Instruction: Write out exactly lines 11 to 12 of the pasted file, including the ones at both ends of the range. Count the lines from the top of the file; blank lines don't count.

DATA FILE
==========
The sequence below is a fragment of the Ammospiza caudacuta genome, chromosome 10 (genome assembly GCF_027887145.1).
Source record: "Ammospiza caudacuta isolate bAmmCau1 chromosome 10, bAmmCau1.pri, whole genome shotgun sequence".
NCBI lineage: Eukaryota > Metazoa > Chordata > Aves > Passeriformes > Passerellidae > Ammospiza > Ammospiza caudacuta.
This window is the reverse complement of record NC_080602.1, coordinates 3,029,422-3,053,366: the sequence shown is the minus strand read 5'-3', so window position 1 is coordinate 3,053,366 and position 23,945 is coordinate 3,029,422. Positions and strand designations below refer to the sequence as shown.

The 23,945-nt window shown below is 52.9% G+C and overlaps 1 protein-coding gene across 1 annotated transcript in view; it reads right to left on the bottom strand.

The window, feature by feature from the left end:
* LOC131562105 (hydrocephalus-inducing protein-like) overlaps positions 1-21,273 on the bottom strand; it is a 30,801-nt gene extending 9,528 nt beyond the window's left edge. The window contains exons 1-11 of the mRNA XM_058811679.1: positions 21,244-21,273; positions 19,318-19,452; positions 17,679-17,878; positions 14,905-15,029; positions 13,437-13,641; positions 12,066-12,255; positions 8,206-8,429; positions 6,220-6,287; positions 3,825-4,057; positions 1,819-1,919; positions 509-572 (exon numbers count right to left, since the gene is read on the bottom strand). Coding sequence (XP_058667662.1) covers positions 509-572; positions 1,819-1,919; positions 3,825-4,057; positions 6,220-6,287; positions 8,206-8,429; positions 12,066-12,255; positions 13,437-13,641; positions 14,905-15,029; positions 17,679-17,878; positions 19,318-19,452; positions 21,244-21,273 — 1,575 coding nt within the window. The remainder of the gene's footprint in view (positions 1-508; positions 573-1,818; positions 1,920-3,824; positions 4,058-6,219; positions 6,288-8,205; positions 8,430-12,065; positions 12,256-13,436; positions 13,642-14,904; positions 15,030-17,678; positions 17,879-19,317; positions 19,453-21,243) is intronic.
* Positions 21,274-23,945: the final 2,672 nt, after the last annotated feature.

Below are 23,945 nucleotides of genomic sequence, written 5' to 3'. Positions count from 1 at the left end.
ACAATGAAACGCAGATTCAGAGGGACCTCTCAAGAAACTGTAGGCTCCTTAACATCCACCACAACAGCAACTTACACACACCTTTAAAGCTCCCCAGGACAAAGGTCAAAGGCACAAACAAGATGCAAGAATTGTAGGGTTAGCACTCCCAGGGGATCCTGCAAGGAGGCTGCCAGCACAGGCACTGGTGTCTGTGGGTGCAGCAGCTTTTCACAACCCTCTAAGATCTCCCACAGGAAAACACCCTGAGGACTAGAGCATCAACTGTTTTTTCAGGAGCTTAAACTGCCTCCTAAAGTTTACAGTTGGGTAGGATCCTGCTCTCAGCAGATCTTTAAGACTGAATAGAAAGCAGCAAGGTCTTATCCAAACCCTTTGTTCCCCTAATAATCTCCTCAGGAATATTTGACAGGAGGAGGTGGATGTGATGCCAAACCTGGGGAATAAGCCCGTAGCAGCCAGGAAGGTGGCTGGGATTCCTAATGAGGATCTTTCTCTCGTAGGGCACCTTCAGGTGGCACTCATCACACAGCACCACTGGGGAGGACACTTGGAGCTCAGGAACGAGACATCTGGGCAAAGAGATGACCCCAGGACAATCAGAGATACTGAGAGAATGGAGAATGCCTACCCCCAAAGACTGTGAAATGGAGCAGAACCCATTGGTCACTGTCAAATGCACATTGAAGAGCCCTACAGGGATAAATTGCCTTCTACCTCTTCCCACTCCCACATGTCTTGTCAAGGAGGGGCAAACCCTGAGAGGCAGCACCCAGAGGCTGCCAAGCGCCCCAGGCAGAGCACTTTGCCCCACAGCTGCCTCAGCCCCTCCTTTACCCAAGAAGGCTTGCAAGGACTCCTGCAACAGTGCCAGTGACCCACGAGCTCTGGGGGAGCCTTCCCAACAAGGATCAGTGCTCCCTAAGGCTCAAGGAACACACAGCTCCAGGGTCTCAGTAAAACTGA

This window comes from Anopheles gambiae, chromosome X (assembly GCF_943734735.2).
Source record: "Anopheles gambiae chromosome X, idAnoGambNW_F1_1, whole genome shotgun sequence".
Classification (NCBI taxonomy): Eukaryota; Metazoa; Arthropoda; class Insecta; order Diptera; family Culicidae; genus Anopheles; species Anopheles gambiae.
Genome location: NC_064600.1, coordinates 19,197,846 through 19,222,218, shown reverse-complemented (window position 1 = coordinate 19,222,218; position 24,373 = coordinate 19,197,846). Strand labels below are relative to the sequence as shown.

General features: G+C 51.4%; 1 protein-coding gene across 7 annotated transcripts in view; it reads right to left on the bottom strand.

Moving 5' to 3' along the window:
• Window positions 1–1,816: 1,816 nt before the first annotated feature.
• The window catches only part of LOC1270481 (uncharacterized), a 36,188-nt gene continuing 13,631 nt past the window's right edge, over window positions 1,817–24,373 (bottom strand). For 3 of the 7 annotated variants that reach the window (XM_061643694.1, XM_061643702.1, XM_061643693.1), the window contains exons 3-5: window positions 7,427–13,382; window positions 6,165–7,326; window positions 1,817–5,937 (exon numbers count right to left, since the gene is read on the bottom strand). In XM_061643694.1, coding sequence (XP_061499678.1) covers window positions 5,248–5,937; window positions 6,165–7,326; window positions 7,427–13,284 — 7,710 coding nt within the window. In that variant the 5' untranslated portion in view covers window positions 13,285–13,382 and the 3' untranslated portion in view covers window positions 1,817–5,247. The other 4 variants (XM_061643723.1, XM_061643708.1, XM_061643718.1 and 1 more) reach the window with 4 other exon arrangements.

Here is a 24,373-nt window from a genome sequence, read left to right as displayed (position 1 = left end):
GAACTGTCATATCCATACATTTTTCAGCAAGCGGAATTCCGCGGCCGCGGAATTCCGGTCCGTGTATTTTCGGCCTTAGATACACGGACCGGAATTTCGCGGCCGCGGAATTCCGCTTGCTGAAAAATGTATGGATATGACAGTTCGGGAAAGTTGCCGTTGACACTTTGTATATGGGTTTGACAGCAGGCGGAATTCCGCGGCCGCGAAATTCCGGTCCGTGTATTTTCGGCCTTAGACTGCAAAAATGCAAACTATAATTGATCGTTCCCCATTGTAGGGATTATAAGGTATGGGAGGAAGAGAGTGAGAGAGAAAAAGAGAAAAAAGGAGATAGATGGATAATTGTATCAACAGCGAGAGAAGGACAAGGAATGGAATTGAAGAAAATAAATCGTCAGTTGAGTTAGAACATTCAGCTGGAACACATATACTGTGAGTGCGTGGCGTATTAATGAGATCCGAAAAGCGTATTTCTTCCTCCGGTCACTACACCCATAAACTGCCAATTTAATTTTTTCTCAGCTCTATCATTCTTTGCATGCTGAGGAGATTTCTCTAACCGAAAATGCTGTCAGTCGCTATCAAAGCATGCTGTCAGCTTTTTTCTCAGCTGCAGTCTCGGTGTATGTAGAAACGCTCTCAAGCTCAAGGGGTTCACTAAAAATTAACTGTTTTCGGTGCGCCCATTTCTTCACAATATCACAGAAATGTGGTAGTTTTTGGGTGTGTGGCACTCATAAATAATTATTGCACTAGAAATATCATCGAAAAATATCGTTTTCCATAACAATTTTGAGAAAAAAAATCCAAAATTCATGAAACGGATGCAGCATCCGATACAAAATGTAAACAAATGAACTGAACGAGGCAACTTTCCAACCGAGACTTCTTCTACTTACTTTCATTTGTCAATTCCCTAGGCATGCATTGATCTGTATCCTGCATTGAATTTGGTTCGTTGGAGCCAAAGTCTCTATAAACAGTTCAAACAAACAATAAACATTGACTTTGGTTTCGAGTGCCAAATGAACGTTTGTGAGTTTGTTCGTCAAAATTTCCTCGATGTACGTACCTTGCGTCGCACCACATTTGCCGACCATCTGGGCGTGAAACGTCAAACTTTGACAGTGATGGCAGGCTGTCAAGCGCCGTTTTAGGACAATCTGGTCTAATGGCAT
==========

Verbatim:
This window comes from Anopheles gambiae, chromosome X (assembly GCF_943734735.2).
Source record: "Anopheles gambiae chromosome X, idAnoGambNW_F1_1, whole genome shotgun sequence".